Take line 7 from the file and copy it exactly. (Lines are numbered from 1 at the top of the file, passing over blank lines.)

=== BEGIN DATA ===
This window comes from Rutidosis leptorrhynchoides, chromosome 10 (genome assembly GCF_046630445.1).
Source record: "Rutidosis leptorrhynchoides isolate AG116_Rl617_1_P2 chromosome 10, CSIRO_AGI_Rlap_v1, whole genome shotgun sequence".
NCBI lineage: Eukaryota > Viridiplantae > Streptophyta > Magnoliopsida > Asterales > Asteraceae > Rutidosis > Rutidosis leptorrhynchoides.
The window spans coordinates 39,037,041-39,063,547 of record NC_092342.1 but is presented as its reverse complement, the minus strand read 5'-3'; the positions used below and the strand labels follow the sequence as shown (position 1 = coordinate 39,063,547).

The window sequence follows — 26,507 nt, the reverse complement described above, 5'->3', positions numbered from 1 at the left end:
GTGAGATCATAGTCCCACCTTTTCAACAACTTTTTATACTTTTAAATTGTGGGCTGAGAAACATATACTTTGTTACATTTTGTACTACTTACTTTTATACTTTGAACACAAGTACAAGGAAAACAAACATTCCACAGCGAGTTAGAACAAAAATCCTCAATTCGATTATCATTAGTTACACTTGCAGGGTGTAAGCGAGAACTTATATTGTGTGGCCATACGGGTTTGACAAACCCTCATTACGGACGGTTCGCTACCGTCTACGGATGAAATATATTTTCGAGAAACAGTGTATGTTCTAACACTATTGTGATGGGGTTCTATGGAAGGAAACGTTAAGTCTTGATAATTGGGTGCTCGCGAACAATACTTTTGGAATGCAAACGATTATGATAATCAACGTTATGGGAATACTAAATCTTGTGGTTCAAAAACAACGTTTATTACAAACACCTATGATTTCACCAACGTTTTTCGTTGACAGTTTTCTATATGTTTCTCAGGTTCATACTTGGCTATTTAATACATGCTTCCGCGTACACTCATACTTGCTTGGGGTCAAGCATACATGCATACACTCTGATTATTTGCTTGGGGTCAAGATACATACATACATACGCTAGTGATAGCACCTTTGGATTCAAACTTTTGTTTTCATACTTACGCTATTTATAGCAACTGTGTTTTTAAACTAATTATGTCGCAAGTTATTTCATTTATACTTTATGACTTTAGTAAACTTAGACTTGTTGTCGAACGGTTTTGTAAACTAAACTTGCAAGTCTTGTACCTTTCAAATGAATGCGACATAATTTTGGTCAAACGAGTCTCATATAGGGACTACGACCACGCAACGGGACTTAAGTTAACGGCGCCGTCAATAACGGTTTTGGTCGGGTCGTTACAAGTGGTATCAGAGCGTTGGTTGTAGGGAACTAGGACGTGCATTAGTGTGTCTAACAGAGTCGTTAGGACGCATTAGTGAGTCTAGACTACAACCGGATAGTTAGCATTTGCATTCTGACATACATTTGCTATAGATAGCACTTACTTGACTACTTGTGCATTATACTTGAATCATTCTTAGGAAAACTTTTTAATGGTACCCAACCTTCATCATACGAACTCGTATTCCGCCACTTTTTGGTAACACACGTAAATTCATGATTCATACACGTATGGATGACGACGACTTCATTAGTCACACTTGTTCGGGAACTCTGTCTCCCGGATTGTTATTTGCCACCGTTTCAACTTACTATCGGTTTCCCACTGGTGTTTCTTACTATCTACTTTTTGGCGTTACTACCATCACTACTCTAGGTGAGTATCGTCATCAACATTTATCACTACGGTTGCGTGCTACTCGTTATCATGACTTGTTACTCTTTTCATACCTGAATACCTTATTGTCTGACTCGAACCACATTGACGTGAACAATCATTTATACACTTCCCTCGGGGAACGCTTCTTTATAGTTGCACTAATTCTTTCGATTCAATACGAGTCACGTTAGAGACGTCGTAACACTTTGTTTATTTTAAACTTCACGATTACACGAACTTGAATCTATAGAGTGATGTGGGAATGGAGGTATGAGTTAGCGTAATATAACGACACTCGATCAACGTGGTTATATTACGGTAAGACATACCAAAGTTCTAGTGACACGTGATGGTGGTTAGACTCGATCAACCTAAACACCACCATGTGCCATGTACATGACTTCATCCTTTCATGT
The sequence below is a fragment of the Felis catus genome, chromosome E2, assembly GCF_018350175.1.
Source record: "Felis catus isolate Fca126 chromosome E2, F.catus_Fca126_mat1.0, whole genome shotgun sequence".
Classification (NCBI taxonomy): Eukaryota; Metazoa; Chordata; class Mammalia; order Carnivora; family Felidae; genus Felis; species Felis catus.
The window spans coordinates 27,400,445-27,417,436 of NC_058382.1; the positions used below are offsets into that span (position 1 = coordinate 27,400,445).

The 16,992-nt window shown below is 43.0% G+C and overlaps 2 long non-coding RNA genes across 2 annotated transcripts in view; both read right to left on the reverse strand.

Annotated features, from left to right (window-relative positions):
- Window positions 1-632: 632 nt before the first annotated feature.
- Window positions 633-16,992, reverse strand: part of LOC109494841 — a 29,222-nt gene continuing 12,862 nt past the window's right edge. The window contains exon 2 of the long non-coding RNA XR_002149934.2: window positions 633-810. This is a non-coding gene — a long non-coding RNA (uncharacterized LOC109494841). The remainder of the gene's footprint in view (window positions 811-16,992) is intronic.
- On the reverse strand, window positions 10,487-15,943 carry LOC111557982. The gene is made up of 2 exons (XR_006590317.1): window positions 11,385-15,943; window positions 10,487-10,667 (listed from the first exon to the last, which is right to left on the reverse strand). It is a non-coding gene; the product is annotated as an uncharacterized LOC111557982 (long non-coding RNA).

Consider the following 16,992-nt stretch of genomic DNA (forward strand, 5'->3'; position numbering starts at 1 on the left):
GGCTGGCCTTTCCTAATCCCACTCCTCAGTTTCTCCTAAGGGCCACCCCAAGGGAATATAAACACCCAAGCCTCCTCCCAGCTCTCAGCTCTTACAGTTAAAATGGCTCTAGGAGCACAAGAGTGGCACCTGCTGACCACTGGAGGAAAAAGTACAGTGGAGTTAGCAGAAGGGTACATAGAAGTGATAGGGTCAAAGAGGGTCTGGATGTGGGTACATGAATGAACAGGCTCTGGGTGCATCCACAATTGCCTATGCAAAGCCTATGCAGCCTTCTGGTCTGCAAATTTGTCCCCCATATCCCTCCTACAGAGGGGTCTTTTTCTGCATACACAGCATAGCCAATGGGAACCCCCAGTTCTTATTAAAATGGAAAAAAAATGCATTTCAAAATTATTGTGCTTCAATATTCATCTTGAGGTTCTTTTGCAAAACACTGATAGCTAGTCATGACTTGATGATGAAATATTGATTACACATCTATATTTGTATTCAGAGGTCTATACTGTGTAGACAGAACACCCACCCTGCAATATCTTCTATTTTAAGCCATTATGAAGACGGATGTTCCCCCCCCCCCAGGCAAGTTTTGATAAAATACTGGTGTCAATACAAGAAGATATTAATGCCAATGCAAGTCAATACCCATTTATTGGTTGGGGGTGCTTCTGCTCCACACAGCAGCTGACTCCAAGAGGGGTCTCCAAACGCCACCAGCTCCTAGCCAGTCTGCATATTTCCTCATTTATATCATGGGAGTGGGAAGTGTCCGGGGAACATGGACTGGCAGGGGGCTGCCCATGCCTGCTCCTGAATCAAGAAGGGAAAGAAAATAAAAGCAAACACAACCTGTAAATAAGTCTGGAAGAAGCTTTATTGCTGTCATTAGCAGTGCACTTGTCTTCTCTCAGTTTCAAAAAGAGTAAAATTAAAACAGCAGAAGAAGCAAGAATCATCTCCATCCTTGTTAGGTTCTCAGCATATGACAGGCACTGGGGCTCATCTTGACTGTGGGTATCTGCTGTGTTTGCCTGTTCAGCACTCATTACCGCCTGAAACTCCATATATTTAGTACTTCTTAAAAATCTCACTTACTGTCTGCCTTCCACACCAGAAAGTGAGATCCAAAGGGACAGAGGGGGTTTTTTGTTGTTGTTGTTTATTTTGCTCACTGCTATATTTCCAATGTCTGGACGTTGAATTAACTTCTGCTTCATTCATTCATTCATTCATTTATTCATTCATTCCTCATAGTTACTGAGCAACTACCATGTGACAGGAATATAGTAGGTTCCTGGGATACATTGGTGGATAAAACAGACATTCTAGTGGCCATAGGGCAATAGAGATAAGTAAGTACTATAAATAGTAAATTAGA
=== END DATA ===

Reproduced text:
The sequence below is a fragment of the Felis catus genome, chromosome E2, assembly GCF_018350175.1.